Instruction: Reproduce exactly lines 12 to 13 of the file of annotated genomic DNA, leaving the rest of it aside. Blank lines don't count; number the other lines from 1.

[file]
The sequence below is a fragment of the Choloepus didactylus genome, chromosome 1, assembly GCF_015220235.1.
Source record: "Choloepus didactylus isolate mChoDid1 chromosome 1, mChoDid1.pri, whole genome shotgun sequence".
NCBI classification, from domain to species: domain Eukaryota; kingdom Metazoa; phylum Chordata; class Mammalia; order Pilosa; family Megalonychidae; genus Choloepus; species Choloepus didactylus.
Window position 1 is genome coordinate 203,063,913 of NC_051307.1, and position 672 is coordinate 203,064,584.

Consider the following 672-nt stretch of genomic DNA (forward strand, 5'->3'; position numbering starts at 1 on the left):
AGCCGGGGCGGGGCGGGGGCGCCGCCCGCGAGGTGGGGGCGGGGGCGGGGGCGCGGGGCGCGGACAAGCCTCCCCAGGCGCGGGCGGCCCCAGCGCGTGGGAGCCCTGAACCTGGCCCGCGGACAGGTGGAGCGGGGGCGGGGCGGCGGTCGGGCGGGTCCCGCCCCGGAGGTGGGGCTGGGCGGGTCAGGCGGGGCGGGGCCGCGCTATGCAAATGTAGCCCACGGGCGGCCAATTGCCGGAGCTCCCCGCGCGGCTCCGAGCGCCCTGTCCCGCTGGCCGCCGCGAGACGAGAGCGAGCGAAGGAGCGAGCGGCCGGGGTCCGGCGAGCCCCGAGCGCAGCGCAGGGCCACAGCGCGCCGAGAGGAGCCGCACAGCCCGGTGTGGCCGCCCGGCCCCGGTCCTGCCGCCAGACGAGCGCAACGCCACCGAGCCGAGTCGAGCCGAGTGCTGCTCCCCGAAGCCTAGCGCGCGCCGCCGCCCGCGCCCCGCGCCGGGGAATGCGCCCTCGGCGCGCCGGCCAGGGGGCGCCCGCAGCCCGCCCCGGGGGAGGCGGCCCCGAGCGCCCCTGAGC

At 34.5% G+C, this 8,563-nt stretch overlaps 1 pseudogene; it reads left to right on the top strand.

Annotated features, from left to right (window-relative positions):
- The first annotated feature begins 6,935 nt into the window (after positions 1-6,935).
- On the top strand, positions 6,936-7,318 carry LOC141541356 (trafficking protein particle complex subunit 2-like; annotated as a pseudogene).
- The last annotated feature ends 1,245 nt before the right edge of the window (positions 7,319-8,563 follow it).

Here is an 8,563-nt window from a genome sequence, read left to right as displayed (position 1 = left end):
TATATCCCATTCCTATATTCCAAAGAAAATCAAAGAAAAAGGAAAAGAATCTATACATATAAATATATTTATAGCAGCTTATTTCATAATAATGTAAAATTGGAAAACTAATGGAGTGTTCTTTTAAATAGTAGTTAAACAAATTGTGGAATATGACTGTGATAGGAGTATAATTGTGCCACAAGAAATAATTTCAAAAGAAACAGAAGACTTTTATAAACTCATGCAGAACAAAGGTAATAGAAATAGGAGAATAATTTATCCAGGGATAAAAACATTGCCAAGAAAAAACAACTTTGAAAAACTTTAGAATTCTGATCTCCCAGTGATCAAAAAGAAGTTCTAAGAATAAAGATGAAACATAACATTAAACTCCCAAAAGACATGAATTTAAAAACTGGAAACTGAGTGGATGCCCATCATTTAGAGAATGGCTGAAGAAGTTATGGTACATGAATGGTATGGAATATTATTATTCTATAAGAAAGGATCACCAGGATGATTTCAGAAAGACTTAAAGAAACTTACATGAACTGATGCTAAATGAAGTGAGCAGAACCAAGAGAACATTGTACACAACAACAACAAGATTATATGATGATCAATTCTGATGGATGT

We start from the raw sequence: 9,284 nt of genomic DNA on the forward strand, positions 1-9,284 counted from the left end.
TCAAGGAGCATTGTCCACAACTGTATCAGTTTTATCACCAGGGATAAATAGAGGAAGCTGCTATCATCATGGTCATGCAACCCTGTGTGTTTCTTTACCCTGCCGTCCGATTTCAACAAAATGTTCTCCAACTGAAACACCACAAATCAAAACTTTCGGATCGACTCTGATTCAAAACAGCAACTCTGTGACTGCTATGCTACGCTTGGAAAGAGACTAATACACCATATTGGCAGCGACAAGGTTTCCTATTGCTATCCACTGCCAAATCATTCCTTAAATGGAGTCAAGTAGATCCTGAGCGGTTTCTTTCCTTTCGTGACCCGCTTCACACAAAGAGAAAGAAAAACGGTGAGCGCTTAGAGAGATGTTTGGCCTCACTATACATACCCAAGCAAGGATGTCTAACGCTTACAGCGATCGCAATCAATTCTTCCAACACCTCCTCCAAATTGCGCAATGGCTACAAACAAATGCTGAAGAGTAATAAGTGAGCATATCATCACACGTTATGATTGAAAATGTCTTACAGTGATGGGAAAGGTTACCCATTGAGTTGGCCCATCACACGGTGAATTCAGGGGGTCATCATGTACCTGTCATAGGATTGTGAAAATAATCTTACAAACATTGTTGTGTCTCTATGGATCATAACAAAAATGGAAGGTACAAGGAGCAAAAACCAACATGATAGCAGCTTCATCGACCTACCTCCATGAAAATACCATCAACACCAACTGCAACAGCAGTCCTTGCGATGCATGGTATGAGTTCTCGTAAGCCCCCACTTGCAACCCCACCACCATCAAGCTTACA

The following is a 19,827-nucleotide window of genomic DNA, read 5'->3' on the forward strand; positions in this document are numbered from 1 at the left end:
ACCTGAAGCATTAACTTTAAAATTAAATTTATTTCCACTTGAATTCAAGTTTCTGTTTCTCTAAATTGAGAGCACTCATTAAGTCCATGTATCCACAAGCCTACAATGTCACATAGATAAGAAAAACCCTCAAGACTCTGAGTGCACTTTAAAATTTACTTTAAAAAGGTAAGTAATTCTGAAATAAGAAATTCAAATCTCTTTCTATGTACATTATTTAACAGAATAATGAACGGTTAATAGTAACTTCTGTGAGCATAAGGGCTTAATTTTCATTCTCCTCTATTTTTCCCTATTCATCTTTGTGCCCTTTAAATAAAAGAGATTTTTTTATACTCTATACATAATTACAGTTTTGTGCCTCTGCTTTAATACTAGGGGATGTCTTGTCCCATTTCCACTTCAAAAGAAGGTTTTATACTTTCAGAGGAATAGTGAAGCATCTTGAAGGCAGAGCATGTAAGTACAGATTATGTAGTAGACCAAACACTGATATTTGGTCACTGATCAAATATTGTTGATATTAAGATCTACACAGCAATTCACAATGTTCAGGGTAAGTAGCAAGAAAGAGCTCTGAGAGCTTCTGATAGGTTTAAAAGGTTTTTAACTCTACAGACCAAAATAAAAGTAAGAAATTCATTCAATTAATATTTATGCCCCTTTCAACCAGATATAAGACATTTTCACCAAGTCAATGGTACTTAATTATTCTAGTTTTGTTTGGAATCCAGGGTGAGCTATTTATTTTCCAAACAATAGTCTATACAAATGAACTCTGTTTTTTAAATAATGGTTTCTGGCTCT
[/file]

Here is an 8,563-nt window from a genome sequence, read left to right as displayed (position 1 = left end):
TATATCCCATTCCTATATTCCAAAGAAAATCAAAGAAAAAGGAAAAGAATCTATACATATAAATATATTTATAGCAGCTTATTTCATAATAATGTAAAATTGGAAAACTAATGGAGTGTTCTTTTAAATAGTAGTTAAACAAATTGTGGAATATGACTGTGATAGGAGTATAATTGTGCCACAAGAAATAATTTCAAAAGAAACAGAAGACTTTTATAAACTCATGCAGAACAAAGGTAATAGAAATAGGAGAATAATTTATCCAGGGATAAAAACATTGCCAAGAAAAAACAACTTTGAAAAACTTTAGAATTCTGATCTCCCAGTGATCAAAAAGAAGTTCTAAGAATAAAGATGAAACATAACATTAAACTCCCAAAAGACATGAATTTAAAAACTGGAAACTGAGTGGATGCCCATCATTTAGAGAATGGCTGAAGAAGTTATGGTACATGAATGGTATGGAATATTATTATTCTATAAGAAAGGATCACCAGGATGATTTCAGAAAGACTTAAAGAAACTTACATGAACTGATGCTAAATGAAGTGAGCAGAACCAAGAGAACATTGTACACAACAACAACAAGATTATATGATGATCAATTCTGATGGATGT